Janet Zappala and Sue Monroe
Diehard Starbucks coffee drinkers, used to paying higher prices for their favorite cup of Joe, are finding the $7 price tag for the coffee giant’s limited edition Costa Rica Finca Palmilera a bit too much to swallow. Janet Zappala reports for the NBC4 News at 11 p.m. on Nov. 28, 2012.
Diehard Starbucks coffee drinkers, used to paying higher prices for their favorite cup of Joe, are finding the $7 price tag for the coffee giant’s limited edition Costa Rica Finca Palmilera a bit too much to swallow.
"This is a luxury as it is, just paying three or four dollars for a cup of coffee," said one customer.
Touting what is the Seattle-based company’s most expensive brew ever, Starbucks said the Costa Rican java is made from a rare coffee variety known as Geisha. It’s very difficult to grow, but superior in taste, the company said.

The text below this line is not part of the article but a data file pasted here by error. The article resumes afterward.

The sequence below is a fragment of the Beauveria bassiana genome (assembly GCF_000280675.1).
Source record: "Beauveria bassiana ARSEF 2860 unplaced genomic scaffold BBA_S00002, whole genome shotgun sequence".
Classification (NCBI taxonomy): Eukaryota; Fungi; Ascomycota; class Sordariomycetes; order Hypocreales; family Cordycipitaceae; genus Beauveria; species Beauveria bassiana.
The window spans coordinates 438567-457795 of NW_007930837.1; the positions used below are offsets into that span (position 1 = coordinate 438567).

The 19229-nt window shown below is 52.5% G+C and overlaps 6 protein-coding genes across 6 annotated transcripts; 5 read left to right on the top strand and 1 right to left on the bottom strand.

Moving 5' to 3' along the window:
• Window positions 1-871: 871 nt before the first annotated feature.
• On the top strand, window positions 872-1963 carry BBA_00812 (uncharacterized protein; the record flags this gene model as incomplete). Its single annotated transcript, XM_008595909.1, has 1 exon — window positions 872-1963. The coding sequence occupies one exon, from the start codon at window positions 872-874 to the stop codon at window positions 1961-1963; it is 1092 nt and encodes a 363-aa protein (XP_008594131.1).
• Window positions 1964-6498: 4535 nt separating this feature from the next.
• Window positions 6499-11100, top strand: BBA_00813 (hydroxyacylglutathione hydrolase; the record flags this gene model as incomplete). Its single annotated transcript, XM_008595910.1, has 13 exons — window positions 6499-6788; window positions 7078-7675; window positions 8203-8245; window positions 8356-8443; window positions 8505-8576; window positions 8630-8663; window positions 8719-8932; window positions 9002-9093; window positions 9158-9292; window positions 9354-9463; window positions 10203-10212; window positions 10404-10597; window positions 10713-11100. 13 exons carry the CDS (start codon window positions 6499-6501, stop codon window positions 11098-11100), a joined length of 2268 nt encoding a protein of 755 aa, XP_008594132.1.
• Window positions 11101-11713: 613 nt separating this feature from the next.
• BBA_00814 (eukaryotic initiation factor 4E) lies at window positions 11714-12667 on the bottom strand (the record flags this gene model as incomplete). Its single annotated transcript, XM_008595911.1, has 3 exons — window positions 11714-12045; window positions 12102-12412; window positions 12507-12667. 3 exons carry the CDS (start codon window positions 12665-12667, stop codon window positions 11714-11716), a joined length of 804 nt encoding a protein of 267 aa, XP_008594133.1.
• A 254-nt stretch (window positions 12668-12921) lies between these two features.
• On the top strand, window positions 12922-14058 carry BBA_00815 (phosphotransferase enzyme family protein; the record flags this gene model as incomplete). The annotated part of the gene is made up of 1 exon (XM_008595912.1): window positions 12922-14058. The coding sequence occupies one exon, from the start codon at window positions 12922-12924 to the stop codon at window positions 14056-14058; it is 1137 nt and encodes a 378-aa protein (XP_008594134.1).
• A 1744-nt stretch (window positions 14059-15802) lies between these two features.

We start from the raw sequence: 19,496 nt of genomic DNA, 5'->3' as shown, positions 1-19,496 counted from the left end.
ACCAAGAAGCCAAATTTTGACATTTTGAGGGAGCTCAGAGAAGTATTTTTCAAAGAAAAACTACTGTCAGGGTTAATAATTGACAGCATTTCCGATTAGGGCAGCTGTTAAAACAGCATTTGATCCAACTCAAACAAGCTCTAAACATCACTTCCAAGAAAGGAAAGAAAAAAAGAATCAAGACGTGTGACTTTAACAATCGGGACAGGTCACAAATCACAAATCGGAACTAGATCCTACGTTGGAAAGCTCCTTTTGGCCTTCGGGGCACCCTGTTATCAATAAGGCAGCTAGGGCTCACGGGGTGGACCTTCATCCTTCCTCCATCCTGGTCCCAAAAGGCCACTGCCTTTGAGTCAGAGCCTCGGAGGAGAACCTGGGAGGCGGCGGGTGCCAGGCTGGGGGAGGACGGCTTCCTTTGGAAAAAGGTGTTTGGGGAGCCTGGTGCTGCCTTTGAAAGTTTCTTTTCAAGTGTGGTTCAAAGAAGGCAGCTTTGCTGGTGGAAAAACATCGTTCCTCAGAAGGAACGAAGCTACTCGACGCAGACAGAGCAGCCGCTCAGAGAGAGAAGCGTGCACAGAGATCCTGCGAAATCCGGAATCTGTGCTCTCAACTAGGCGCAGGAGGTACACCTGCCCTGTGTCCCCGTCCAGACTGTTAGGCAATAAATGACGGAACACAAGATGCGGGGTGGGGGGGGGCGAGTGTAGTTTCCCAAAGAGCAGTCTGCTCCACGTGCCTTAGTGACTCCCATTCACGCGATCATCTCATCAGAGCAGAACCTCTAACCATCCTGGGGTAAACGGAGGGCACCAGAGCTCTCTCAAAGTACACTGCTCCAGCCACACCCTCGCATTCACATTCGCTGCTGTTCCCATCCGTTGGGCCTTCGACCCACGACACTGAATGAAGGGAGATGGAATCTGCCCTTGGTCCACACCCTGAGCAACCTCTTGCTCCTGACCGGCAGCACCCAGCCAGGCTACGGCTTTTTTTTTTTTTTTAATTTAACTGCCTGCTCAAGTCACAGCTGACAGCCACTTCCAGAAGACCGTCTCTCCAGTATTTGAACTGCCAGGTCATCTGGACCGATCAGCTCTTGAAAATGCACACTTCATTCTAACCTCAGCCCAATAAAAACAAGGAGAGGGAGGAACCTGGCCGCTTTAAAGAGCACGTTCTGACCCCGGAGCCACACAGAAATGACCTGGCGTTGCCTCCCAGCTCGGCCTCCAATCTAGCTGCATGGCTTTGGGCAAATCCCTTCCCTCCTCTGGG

The new brew is currently being tested in 48 Starbucks nationwide, mostly in Oregon and Washington. Los Angeles-area Starbucks are not yet serving the brew.
Still, with the economy sluggish and the so-called fiscal cliff looming, coffee drinkers said it all comes down to priorities.
And if you want to buy an eight-ounce bag of the rare bean, you’ll have to part with $40.
"It’s not something I’m willing to give up another object for," another customer said.
Despite the hefty price tag, Starbucks is betting this is a winner. So far, though slightly different than what’s sold in its store, an online offering of the specialty coffee sold out in 24 hours.
For its part, Starbucks reminds consumers that its everyday brewed coffee is a competitive $1.60, but that its reserve line of coffees are and will be available as part of its effort to "meet customers where they are on their coffee journey."